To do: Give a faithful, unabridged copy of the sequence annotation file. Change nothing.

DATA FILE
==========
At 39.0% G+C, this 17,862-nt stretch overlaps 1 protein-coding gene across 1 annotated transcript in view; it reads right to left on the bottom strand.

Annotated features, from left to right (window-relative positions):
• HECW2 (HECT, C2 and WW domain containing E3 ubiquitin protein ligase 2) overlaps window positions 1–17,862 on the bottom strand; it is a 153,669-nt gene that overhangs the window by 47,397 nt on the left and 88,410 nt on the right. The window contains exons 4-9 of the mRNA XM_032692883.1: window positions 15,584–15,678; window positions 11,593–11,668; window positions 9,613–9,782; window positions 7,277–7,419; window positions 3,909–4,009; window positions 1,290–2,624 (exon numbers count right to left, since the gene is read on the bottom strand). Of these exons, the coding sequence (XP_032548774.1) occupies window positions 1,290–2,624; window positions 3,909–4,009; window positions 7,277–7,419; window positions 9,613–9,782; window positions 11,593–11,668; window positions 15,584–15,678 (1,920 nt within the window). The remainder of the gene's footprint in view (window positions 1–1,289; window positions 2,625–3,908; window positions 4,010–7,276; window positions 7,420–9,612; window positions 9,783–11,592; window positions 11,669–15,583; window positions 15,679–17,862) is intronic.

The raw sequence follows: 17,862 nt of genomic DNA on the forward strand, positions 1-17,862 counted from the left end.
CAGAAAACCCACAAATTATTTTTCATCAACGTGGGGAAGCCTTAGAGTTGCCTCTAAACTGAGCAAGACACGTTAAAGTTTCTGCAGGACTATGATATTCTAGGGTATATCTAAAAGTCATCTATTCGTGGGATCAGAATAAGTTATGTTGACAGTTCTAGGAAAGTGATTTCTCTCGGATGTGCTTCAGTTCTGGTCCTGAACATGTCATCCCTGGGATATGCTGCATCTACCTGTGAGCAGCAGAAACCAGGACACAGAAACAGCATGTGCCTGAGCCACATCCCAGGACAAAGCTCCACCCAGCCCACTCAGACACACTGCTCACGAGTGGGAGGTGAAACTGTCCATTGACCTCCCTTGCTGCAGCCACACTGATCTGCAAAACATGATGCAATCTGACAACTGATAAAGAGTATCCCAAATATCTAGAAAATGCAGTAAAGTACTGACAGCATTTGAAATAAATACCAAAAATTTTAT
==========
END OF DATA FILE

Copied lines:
At 39.0% G+C, this 17,862-nt stretch overlaps 1 protein-coding gene across 1 annotated transcript in view; it reads right to left on the bottom strand.

Annotated features, from left to right (window-relative positions):
• HECW2 (HECT, C2 and WW domain containing E3 ubiquitin protein ligase 2) overlaps window positions 1–17,862 on the bottom strand; it is a 153,669-nt gene that overhangs the window by 47,397 nt on the left and 88,410 nt on the right. The window contains exons 4-9 of the mRNA XM_032692883.1: window positions 15,584–15,678; window positions 11,593–11,668; window positions 9,613–9,782; window positions 7,277–7,419; window positions 3,909–4,009; window positions 1,290–2,624 (exon numbers count right to left, since the gene is read on the bottom strand). Of these exons, the coding sequence (XP_032548774.1) occupies window positions 1,290–2,624; window positions 3,909–4,009; window positions 7,277–7,419; window positions 9,613–9,782; window positions 11,593–11,668; window positions 15,584–15,678 (1,920 nt within the window). The remainder of the gene's footprint in view (window positions 1–1,289; window positions 2,625–3,908; window positions 4,010–7,276; window positions 7,420–9,612; window positions 9,783–11,592; window positions 11,669–15,583; window positions 15,679–17,862) is intronic.

The raw sequence follows: 17,862 nt of genomic DNA on the forward strand, positions 1-17,862 counted from the left end.
CAGAAAACCCACAAATTATTTTTCATCAACGTGGGGAAGCCTTAGAGTTGCCTCTAAACTGAGCAAGACACGTTAAAGTTTCTGCAGGACTATGATATTCTAGGGTATATCTAAAAGTCATCTATTCGTGGGATCAGAATAAGTTATGTTGACAGTTCTAGGAAAGTGATTTCTCTCGGATGTGCTTCAGTTCTGGTCCTGAACATGTCATCCCTGGGATATGCTGCATCTACCTGTGAGCAGCAGAAACCAGGACACAGAAACAGCATGTGCCTGAGCCACATCCCAGGACAAAGCTCCACCCAGCCCACTCAGACACACTGCTCACGAGTGGGAGGTGAAACTGTCCATTGACCTCCCTTGCTGCAGCCACACTGATCTGCAAAACATGATGCAATCTGACAACTGATAAAGAGTATCCCAAATATCTAGAAAATGCAGTAAAGTACTGACAGCATTTGAAATAAATACCAAAAATTTTAT